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This letter is most blatant Big Tobacco threat to a Taoiseach you’re likely to see

Carroll Industries threatened to stop investing in businesses if new laws come in

WE’RE ALWAYS HEARING about the influence of ‘Big Tobacco’, but this 1986 letter to the Taoiseach from the chairman of a tobacco company is about as blatant as it gets.

In the letter, Don Carroll of multi-national tobacco company PJ Carrolls’ tells the Taoiseach that the company may decide to stop investing in Irish businesses if a new bill goes through.

At the time, the government were proposing more tobacco regulation including increasing the size of warnings on packets and advertisements.

Carroll argued that his Irish-owned businesses would be hit harder by the laws because they depend so much on the Irish market compared to their competitors.

Essentially, he argues that the Department of Health is going it alone and not considering the consequences which could include Carrolls’ choosing to stop investing in Irish businesses:


Unilateral action by the Minister for Health, within his existing powers, decided on solely in relation to the perspectives of his Department, must have serious discriminatory impacts on Carrolls’ tobacco industry and investment capacity.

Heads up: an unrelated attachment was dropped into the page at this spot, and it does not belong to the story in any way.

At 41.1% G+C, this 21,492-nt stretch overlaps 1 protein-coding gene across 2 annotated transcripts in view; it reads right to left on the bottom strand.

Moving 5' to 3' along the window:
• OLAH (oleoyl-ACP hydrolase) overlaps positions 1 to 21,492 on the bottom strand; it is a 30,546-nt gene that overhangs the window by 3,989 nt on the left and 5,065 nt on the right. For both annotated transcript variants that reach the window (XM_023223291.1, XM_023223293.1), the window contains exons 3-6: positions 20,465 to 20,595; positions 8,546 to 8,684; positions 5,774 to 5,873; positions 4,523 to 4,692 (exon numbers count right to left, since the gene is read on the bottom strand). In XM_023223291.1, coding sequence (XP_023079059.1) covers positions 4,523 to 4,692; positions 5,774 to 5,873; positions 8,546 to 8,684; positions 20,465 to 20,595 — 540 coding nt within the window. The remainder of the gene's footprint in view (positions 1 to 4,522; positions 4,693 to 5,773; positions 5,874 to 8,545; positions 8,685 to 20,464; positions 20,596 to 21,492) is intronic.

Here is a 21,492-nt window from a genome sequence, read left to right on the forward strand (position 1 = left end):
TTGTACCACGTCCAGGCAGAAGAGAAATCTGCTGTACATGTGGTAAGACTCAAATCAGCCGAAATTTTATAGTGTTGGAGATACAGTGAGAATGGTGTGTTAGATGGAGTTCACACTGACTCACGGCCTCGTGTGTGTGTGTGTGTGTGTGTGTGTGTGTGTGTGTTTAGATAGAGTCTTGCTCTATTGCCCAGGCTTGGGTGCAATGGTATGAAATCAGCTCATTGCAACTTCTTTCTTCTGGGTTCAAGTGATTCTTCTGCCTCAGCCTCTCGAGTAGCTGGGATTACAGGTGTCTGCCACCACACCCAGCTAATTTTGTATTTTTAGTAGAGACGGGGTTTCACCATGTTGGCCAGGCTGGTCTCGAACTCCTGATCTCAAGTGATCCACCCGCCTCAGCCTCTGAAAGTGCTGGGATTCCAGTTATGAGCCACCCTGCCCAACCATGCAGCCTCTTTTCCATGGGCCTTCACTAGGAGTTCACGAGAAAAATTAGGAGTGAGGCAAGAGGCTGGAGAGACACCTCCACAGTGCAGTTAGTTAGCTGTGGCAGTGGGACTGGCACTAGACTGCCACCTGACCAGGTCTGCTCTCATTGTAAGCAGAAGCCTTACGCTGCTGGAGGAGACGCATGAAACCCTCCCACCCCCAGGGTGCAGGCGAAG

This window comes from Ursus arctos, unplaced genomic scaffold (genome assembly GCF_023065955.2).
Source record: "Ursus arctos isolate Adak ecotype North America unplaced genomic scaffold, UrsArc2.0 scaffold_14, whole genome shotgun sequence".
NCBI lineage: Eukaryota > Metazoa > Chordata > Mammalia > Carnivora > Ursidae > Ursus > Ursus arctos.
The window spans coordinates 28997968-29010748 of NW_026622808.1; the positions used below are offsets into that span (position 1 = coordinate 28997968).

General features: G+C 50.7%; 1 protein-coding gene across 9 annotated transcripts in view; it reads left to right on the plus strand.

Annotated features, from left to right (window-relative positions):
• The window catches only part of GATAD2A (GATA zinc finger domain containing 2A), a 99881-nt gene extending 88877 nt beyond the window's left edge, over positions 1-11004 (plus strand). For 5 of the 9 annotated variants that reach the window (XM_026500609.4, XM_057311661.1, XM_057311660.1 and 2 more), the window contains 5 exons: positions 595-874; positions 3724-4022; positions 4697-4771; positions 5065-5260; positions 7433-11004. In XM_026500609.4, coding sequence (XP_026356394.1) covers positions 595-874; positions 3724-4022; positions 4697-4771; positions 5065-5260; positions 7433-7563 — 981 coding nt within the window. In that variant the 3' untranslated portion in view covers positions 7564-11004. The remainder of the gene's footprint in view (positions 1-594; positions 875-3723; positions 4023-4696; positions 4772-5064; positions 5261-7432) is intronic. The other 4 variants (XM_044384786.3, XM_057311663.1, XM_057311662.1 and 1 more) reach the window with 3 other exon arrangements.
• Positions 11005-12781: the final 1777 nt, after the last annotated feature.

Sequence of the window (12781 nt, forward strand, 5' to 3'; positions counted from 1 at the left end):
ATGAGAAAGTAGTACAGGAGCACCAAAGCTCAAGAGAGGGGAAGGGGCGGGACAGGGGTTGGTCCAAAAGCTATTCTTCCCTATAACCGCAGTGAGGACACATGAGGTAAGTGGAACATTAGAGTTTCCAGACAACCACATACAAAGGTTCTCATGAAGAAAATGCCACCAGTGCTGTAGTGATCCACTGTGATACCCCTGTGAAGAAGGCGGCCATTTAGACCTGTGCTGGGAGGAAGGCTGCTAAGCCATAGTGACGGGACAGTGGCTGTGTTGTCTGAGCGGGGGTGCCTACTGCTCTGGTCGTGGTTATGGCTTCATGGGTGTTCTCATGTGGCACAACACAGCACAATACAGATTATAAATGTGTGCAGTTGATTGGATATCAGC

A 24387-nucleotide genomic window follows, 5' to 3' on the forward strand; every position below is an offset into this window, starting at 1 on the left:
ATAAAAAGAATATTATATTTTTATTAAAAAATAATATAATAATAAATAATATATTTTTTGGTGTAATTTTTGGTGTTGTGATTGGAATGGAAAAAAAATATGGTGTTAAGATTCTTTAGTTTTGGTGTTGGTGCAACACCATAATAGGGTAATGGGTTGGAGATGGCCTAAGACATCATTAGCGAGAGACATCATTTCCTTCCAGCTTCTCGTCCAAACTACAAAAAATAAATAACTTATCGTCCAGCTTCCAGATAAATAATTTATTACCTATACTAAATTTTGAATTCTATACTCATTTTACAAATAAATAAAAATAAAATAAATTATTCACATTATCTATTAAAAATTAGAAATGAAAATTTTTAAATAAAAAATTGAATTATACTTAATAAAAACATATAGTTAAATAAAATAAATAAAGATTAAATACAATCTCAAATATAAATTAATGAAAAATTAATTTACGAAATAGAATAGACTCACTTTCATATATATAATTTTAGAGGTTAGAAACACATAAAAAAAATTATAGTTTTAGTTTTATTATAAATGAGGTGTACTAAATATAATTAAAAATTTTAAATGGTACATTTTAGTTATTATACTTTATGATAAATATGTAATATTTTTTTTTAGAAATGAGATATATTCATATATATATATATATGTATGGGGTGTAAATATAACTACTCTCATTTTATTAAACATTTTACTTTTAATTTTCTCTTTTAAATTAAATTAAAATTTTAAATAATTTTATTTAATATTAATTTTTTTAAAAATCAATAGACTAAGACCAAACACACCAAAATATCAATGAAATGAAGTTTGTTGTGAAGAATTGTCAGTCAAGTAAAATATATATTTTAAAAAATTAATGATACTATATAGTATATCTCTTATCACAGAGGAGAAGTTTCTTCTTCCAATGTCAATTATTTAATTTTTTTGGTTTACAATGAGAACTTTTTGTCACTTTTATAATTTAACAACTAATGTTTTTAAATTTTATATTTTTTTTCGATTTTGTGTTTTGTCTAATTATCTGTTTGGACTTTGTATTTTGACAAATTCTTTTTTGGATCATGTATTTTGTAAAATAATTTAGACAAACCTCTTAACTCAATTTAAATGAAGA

It could no longer contemplate the policies which it is now pursuing which envisage new investment outside the tobacco business of some £50 million over the remainder of this decade.


The final three paragraphs above letter contain a complaint that the Minster for Health won’t speak to the tobacco industry:

Surely it would not be unreasonable to request the Taoiseach to secure that no new regulations made by the Minister for Health pending consideration by the relevant government departments of the broader context involved.

Since the minister will not have any discussions with us, there seems no alternative to seeking the Taoiseach’s intervention.

May I say in conclusion that I am conscious of the propensity these days for special interest pleading.

Obviously Carrolls has special interests. But I do believe that an objective consideration of the balance of the considerations would be likely to result in a different conclusion from that which would be reached was action to be taken solely in the light of the perspectives of the Department of Health.

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